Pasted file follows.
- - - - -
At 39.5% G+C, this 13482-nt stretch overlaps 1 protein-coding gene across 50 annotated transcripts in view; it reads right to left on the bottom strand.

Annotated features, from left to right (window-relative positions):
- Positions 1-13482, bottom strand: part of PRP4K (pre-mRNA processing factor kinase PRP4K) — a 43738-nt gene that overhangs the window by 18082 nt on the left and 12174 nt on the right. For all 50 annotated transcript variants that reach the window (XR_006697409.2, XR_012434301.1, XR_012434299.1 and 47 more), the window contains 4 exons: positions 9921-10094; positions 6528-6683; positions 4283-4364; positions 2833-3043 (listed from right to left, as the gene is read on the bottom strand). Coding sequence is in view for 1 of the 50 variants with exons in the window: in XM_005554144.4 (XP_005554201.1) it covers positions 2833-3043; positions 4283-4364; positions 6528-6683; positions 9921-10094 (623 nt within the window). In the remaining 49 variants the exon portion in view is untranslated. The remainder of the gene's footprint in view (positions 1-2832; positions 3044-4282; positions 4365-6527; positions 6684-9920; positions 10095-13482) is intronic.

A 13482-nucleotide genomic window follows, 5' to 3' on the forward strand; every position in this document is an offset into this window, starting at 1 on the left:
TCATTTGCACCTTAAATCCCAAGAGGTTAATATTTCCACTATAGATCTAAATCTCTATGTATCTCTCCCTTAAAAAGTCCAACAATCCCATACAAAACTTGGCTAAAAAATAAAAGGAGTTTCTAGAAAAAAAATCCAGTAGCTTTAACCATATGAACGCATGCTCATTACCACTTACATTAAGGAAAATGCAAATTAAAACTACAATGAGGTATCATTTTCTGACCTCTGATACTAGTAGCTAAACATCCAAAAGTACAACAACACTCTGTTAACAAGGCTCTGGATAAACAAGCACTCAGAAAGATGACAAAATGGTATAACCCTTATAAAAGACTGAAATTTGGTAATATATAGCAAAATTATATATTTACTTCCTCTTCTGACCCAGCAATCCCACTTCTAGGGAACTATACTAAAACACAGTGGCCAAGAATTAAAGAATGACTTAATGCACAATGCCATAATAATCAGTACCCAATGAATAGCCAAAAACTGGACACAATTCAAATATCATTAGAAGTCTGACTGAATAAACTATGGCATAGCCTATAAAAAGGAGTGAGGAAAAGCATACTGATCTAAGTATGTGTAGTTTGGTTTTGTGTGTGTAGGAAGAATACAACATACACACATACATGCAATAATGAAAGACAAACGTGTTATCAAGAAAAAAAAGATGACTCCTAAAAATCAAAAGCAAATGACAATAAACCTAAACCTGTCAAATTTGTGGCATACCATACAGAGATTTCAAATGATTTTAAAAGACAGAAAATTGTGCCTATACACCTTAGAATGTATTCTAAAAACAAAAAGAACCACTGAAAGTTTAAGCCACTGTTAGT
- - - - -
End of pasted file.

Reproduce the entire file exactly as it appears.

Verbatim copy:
At 39.5% G+C, this 13482-nt stretch overlaps 1 protein-coding gene across 50 annotated transcripts in view; it reads right to left on the bottom strand.

Annotated features, from left to right (window-relative positions):
- Positions 1-13482, bottom strand: part of PRP4K (pre-mRNA processing factor kinase PRP4K) — a 43738-nt gene that overhangs the window by 18082 nt on the left and 12174 nt on the right. For all 50 annotated transcript variants that reach the window (XR_006697409.2, XR_012434301.1, XR_012434299.1 and 47 more), the window contains 4 exons: positions 9921-10094; positions 6528-6683; positions 4283-4364; positions 2833-3043 (listed from right to left, as the gene is read on the bottom strand). Coding sequence is in view for 1 of the 50 variants with exons in the window: in XM_005554144.4 (XP_005554201.1) it covers positions 2833-3043; positions 4283-4364; positions 6528-6683; positions 9921-10094 (623 nt within the window). In the remaining 49 variants the exon portion in view is untranslated. The remainder of the gene's footprint in view (positions 1-2832; positions 3044-4282; positions 4365-6527; positions 6684-9920; positions 10095-13482) is intronic.

A 13482-nucleotide genomic window follows, 5' to 3' on the forward strand; every position in this document is an offset into this window, starting at 1 on the left:
TCATTTGCACCTTAAATCCCAAGAGGTTAATATTTCCACTATAGATCTAAATCTCTATGTATCTCTCCCTTAAAAAGTCCAACAATCCCATACAAAACTTGGCTAAAAAATAAAAGGAGTTTCTAGAAAAAAAATCCAGTAGCTTTAACCATATGAACGCATGCTCATTACCACTTACATTAAGGAAAATGCAAATTAAAACTACAATGAGGTATCATTTTCTGACCTCTGATACTAGTAGCTAAACATCCAAAAGTACAACAACACTCTGTTAACAAGGCTCTGGATAAACAAGCACTCAGAAAGATGACAAAATGGTATAACCCTTATAAAAGACTGAAATTTGGTAATATATAGCAAAATTATATATTTACTTCCTCTTCTGACCCAGCAATCCCACTTCTAGGGAACTATACTAAAACACAGTGGCCAAGAATTAAAGAATGACTTAATGCACAATGCCATAATAATCAGTACCCAATGAATAGCCAAAAACTGGACACAATTCAAATATCATTAGAAGTCTGACTGAATAAACTATGGCATAGCCTATAAAAAGGAGTGAGGAAAAGCATACTGATCTAAGTATGTGTAGTTTGGTTTTGTGTGTGTAGGAAGAATACAACATACACACATACATGCAATAATGAAAGACAAACGTGTTATCAAGAAAAAAAAGATGACTCCTAAAAATCAAAAGCAAATGACAATAAACCTAAACCTGTCAAATTTGTGGCATACCATACAGAGATTTCAAATGATTTTAAAAGACAGAAAATTGTGCCTATACACCTTAGAATGTATTCTAAAAACAAAAAGAACCACTGAAAGTTTAAGCCACTGTTAGT